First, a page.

If you haven’t heard of it, “lean finely textured beef” is big business. As the Young Turks explain, “lean finely textured beef,” or LFTB, is made of a slurry of scraps off the slaughterhouse floor and enough ammonia to kill the bacterial nastiness with which its imbued. McDonald’s and most other fast food chains were using this mechanically extracted, nutritionally weak filler in their American “all beef” burger patties, until Jamie Oliver ignited a consumer backlash. Until this point, the food industry lobby vigorously defended the practice of secretly including "pink slime" in ground beef patties and taco fillings, and was supported by the FDA, which still does not require the ingredient to be disclosed.
Where in previous decades, American beef was consonant with luxury---the Japanese word for steak is “bifusteku”---today, our use of LFTB has spoiled the image of American beef abroad. In East Asia, signs in American fast food chains proudly proclaim, “No US beef” in their products. Meanwhile in the US, “pink slime” is unavoidable to the average, thrifty consumer. Though restaurant chains have been quick to announce when they've discontinued using LFTB, it’s still found---unlabeled---in restaurant fare and institutional food, including school lunches.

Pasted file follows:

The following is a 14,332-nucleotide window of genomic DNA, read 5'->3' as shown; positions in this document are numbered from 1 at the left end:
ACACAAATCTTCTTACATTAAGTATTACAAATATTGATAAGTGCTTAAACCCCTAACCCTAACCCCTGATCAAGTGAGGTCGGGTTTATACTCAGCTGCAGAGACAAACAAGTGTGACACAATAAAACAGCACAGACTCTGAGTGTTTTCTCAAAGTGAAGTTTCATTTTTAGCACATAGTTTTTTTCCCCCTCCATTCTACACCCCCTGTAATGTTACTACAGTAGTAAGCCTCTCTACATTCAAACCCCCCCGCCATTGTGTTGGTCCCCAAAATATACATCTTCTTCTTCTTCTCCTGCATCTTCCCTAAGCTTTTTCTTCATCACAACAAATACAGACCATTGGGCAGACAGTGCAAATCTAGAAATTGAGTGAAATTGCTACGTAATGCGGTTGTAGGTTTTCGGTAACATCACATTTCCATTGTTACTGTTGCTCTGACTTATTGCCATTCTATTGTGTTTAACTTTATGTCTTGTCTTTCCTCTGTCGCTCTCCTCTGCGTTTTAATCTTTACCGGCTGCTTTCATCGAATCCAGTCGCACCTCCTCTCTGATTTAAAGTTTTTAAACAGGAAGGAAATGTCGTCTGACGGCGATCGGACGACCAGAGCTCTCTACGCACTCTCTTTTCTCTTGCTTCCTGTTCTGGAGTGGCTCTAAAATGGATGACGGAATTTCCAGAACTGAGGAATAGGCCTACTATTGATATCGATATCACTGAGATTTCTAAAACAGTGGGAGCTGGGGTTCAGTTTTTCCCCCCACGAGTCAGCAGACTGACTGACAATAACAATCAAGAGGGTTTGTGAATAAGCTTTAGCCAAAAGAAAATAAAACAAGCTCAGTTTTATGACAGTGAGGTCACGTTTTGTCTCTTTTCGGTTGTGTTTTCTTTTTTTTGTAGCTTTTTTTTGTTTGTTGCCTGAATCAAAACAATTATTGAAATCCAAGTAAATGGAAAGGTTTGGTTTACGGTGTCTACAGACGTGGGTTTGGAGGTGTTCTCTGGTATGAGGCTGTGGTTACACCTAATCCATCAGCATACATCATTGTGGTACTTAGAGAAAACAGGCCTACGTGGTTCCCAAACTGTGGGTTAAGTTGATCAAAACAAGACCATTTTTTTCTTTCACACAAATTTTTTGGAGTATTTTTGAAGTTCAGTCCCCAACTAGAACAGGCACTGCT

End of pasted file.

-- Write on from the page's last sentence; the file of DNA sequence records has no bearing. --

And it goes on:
Cooking at home is no guarantee you’ll avoid “pink slime,” either, because LFTB may be sold at your grocery store, where it may constitute up to 15 percent of ground beef without being labeled as containing anything other than plain old ground beef. In agreement with Jamie Oliver, Colleen Vanderlinden at TLC Cooking says we are “literally eating garbage” when we eat this stuff. Instead of calling drive through burgers “fast food,” we should be calling it “trash food.”
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